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March 27, 2024McAllen, TX, United StatesFirearms, Ammunition and Explosives

HSI Rio Grande Valley, federal partner investigation results in the guilty plea of a Mexican resident for trying to smuggle ammunition and firearms back to Mexico

MCALLEN, Texas –A Mexican resident pleaded guilty to attempting to smuggle multiple firearms and hundreds of rounds of ammunition in a vehicle roof rack following an investigation by Homeland Security Investigation (HSI) in conjunction with U.S. Customs and Border Protection (CBP) and the Bureau of Alcohol, Tobacco, Firearms and Explosives (ATF).

Jose De Jesus Pena Dieguez, 67, from Guadalajara, Mexico, pleaded guilty before U.S. District Chief Judge Randy Crane, who accepted his plea.

“Dieguez potentially put lives at risk for his own personal gain, intending to profit by selling firearms illegally smuggled out of the United States,” said U.S. Attorney for the Southern District of Texas Alamdar Hamdani. “These crimes not only affect our residents, but they also endanger innocent Mexican citizens. It’s an international issue, and we remain relentless in our efforts to bring safety and security in taking these traffickers off the streets. Put simply, try to take guns to Mexico and you will pay for it with your freedom.”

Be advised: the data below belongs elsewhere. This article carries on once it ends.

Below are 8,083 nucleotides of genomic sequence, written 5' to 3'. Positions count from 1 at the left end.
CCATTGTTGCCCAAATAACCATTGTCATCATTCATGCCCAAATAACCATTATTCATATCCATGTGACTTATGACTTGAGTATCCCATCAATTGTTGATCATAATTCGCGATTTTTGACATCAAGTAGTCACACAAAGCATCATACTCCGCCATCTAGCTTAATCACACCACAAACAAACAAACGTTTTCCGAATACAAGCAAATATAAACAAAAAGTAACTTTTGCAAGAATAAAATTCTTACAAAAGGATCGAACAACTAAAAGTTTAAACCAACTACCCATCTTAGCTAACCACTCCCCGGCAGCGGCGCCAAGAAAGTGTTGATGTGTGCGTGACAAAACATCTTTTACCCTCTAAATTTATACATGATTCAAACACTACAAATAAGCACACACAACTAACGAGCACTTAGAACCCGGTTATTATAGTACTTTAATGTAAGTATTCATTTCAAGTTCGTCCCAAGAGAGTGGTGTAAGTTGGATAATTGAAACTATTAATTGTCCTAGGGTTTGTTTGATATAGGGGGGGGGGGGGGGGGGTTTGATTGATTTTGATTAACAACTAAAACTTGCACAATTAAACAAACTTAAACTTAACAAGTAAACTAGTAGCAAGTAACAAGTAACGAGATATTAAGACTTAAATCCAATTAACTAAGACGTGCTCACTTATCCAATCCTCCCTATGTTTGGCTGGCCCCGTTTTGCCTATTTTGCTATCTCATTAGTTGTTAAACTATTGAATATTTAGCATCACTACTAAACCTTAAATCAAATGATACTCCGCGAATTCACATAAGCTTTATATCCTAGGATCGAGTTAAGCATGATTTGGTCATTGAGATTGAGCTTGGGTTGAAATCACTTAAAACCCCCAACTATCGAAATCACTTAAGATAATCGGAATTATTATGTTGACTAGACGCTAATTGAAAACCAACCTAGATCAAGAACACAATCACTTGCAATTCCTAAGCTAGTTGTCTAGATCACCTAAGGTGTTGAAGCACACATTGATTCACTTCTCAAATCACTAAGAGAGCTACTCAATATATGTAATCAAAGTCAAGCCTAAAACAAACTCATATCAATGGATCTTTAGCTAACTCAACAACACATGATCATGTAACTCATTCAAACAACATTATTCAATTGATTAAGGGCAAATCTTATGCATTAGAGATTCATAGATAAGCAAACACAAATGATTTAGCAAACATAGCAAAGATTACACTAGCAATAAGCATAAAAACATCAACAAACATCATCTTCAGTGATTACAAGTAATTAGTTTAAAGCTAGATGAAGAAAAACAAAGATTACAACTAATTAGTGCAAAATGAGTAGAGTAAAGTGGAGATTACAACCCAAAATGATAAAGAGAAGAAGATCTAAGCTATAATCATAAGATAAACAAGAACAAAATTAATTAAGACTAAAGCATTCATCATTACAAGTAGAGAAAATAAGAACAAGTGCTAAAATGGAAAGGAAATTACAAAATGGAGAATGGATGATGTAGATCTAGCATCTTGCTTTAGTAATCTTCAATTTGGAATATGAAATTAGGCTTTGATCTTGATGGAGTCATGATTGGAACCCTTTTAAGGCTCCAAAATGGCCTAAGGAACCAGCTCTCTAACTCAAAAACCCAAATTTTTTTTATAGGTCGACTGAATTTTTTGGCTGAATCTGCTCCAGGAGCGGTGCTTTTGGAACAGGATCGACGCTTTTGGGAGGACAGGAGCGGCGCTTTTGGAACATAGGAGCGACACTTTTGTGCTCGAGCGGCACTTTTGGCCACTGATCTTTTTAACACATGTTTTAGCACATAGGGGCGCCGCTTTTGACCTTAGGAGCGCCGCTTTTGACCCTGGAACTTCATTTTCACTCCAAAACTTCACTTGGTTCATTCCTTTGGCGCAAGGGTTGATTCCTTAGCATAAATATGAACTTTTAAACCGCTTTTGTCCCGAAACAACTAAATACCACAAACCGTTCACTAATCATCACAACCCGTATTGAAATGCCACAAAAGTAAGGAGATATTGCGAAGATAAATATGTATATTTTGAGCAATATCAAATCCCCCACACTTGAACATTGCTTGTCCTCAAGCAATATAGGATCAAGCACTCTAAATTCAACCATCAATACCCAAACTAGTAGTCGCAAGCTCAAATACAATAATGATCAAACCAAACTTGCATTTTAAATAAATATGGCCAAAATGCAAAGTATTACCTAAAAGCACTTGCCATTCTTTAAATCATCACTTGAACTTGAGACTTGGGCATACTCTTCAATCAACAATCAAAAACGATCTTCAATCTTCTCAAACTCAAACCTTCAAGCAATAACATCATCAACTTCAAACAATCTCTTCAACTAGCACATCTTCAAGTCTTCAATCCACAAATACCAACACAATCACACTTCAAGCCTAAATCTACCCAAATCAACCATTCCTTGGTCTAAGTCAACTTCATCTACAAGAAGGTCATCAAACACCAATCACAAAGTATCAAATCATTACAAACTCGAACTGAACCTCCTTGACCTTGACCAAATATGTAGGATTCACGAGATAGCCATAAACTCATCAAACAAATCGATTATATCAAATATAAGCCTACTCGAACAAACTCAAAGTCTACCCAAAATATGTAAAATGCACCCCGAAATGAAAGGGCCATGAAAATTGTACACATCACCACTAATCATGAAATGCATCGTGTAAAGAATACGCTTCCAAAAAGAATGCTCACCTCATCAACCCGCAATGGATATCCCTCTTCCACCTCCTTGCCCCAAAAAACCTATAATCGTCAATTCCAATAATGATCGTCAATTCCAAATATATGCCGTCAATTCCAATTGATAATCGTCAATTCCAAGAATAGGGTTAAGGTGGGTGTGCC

According to court documents, on Jan. 11, Dieguez attempted to enter Mexico through the Progreso Port of Entry in a Nissan Xterra. Upon inspection, authorities noticed tampering of the screws on a compartment connected to the vehicle's roof rack. An X-ray examination also showed anomalies within the compartment. A subsequent search revealed 16 firearms, 31 firearm magazines, assorted firearm parts and 800 rounds of ammunition.

Dieguez admitted he purchased the firearms and intended to illegally export them to Mexico.

Chief Judge Randy Crane will impose sentencing June 11. At that time, Dieguez faces up to 10 years in federal prison and a possible $250,000 maximum fine.

He remains in custody pending that hearing.

Assistant U.S. Attorney Cahal P. McColgan, Southern District of Texas, is prosecuting the case.

HSI is the principal investigative arm of DHS, responsible for investigating transnational crime and threats, specifically those criminal organizations that exploit the global infrastructure through which international trade, travel, and finance move. HSI’s workforce of more than 8,700 employees consists of more than 6,000 special agents assigned to 237 cities throughout the United States, and 93 overseas locations in 56 countries. HSI’s international presence represents DHS’s largest investigative law enforcement presence abroad and one of the largest international footprints in U.S. law enforcement.